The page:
As a case study, I explored implementing a 512x512 two-dimensional FFT at video frame rates (60 frames per second), as the video was streamed from the camera to the display. The 1024x768 display was split in two, with the 512x512 input image from the camera displayed on the left, and the magnitude of the Fourier transform on the right. Since each output of the Fourier transform requires input from each input pixel, the Fourier transform is displayed on the following frame. As a 2D FFT is separable, it was implemented by taking the Fourier transform of each row, then of each column of the result. A pipelined 1D FFT block was constructed using a radix-22 architecture. This enabled the input pixels from the camera to be directly streamed to the FFT. The results were saved in off-chip DRAM. Once the 512 rows have been processed, the image is read in from DRAM by column and the same 1D FFT block performed the FFT on the columns. The results were again stored in DRAM to later be read out by row for display.
One issue with using the discrete Fourier transform is that it implicitly assumes that the image is periodic. This can result in significant cross-shaped artefacts in the frequency domain. A new approach to removing these artefacts is a periodic plus smooth decomposition which separates an image into two components – an artefact free periodic component, and a smooth component which is smooth everywhere except for at the borders of the image. Removing the smooth component removes the border artefacts. Normally, the smooth component would require another 2D FFT to calculate, however some careful mathematical rearranging enables this to be calculated with a single 1D FFT, enabling it to be directly integrated within the original 2D FFT. This design was constructed and tested on the DE10-Standard board, using only about 6% of the logic resources, 3% of the on-chip memory blocks, and 10% of the DSP blocks (Bailey et al ., 2017).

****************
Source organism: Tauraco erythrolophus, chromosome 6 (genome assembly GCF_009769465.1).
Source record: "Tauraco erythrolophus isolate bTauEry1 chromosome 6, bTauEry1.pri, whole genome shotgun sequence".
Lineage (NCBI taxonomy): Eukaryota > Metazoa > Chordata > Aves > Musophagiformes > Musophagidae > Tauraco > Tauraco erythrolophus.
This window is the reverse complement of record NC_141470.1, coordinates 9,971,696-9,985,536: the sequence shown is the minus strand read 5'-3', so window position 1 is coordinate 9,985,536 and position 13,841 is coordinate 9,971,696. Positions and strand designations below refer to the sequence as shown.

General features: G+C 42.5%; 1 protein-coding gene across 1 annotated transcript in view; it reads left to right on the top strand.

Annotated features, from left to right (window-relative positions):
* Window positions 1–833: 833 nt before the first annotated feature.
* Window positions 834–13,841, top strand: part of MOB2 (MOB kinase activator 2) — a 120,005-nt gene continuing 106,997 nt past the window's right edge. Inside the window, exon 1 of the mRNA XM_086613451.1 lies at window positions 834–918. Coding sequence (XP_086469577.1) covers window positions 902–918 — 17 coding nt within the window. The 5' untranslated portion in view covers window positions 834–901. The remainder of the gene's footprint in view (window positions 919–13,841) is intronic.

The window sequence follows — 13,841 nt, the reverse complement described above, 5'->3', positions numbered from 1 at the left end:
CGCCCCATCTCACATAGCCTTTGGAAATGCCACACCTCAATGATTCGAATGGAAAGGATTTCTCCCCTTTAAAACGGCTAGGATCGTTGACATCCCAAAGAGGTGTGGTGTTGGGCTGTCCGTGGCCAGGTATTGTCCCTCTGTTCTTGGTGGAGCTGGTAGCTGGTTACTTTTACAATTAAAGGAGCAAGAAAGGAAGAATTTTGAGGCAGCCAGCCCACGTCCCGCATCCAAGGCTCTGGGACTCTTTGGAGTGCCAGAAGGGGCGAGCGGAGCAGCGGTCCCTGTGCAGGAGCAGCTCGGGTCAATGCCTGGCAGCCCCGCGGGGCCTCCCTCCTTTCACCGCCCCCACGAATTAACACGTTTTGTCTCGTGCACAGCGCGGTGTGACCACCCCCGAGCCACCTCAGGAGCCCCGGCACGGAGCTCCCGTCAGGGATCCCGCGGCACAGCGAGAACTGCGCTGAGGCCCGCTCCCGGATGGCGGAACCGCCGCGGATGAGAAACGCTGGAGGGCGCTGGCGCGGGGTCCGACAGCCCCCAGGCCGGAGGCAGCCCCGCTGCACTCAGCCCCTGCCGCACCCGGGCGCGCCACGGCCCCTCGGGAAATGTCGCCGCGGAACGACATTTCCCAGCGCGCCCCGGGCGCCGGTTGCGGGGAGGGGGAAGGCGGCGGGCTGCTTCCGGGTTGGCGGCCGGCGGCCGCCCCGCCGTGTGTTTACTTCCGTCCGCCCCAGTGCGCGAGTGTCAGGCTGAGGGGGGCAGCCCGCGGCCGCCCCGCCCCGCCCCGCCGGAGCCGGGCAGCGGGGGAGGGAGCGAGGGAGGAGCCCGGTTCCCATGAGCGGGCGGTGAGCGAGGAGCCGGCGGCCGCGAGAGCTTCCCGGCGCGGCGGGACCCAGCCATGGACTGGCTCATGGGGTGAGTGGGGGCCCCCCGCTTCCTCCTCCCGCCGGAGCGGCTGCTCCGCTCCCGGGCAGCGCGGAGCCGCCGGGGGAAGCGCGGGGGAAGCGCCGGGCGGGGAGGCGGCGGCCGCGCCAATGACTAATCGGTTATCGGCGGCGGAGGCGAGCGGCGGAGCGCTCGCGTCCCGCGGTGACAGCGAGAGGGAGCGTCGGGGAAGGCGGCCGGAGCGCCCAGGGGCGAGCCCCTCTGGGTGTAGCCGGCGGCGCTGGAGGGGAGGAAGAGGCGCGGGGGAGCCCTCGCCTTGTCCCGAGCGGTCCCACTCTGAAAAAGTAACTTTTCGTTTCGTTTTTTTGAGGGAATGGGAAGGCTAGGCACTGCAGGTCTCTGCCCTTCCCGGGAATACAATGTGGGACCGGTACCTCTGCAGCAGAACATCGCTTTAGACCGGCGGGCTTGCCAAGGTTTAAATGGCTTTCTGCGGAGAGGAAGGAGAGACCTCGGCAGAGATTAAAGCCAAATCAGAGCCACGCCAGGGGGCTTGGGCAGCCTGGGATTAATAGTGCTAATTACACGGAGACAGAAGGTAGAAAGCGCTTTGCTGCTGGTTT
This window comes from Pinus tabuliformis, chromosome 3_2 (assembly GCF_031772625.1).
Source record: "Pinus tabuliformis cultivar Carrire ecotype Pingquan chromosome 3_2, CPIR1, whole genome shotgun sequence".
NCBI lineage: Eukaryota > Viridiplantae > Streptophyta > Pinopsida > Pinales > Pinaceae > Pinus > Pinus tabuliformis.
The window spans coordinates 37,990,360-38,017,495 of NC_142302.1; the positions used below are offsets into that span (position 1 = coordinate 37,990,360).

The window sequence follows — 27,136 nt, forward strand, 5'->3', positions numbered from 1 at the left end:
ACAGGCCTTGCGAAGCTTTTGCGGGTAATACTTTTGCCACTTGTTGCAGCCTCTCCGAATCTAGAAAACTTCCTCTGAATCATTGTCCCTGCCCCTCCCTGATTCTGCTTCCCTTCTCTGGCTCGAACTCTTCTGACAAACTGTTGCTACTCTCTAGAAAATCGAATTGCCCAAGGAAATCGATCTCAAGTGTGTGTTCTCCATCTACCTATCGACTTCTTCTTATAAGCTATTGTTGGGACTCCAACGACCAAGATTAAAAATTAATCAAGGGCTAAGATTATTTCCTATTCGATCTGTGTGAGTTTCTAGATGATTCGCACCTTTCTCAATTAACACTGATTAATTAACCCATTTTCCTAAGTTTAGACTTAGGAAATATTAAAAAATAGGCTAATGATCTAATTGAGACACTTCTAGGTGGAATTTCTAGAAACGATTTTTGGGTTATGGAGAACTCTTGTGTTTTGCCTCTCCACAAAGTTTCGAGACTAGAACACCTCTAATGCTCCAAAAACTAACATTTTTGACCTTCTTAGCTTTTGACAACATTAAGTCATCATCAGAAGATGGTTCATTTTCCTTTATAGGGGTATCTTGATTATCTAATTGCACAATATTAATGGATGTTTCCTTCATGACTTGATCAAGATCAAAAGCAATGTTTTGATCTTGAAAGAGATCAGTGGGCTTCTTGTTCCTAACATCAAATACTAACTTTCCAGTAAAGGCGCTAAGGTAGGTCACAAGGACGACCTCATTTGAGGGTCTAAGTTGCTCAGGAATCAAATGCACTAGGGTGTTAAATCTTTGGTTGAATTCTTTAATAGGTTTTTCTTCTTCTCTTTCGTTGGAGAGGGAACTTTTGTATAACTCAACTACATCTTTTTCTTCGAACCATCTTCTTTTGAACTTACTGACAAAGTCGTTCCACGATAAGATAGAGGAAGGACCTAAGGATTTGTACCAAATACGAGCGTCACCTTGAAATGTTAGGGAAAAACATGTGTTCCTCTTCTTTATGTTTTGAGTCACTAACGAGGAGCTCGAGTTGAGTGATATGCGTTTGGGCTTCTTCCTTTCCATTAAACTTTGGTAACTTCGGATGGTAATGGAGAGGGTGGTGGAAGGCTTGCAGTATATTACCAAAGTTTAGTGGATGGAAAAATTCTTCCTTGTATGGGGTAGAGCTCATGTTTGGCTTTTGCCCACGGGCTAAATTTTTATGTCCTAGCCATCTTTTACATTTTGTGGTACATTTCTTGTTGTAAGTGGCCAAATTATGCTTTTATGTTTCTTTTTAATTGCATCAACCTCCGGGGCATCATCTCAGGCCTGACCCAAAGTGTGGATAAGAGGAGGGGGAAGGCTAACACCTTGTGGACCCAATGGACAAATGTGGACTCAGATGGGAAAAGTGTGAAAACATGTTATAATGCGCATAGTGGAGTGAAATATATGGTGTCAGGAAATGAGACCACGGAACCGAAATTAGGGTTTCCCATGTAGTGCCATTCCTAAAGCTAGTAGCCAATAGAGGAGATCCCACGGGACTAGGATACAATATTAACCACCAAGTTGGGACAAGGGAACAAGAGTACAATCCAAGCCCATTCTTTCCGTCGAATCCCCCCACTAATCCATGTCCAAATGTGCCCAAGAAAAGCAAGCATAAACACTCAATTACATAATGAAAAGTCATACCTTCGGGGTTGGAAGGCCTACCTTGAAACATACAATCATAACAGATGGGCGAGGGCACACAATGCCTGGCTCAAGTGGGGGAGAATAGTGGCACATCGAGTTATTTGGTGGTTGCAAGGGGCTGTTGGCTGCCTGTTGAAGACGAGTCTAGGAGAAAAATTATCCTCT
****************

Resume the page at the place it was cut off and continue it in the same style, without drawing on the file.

Overall, the DE10-Standard is an excellent platform for prototyping embedded vision algorithms, and is a significant step up on the DE1-SoC in terms of resources available on the FPGA. For this purpose, the primary platform is a low cost FPGA, and for complete applications, this is usually coupled with an embedded processor. The Cyclone V used on the DE10-Standard integrates both of these within a single chip. There are plenty of resources available on the FPGA, to enable even complex algorithms to be developed and tested. In particular, the plentiful block memories and logic resources allow the implementation of quite complex designs.
While many of the peripherals of theDE10-Standard are not necessarily required for image processing, the 40-pin expansion header for connecting the camera, and VGA display connector are essential for on-line real-time processing. The HSMC expansion connector enables higher speed HDMI and CameraLink devices to be connected, opening up these areas on a relatively low cost platform.
The utility of the DE10-Standard as a platform for basic research on embedded vision has been demonstrated through its use in exploring novel algorithms and architectures within the case study on removing artefacts from FFTs. It would also serve as an ideal base for teaching image processing on FPGAs, with the on-board peripherals (switches, 7 segment displays, IR receiver) making it easy to demonstrate variations of algorithms, or to switch between functionality of different algorithms.
So, in summary, I would recommend the DE10-Standard to anyone interested in exploring image processing on FPGAs. It is well suited to hobbyists, educators, and researchers looking for a low cost, entry level platform without compromising on resources available for the design.
Bailey, D.G., Mahmood, F. and Skoglund, U. (2017) "Reducing the cost of removing border artefacts in Fourier transforms", to be presented in International Symposium on Highly Efficient Accelerators and Reconfigurable Technologies (HEART 2017), Bochum, Germany, (7-9 June, 2017).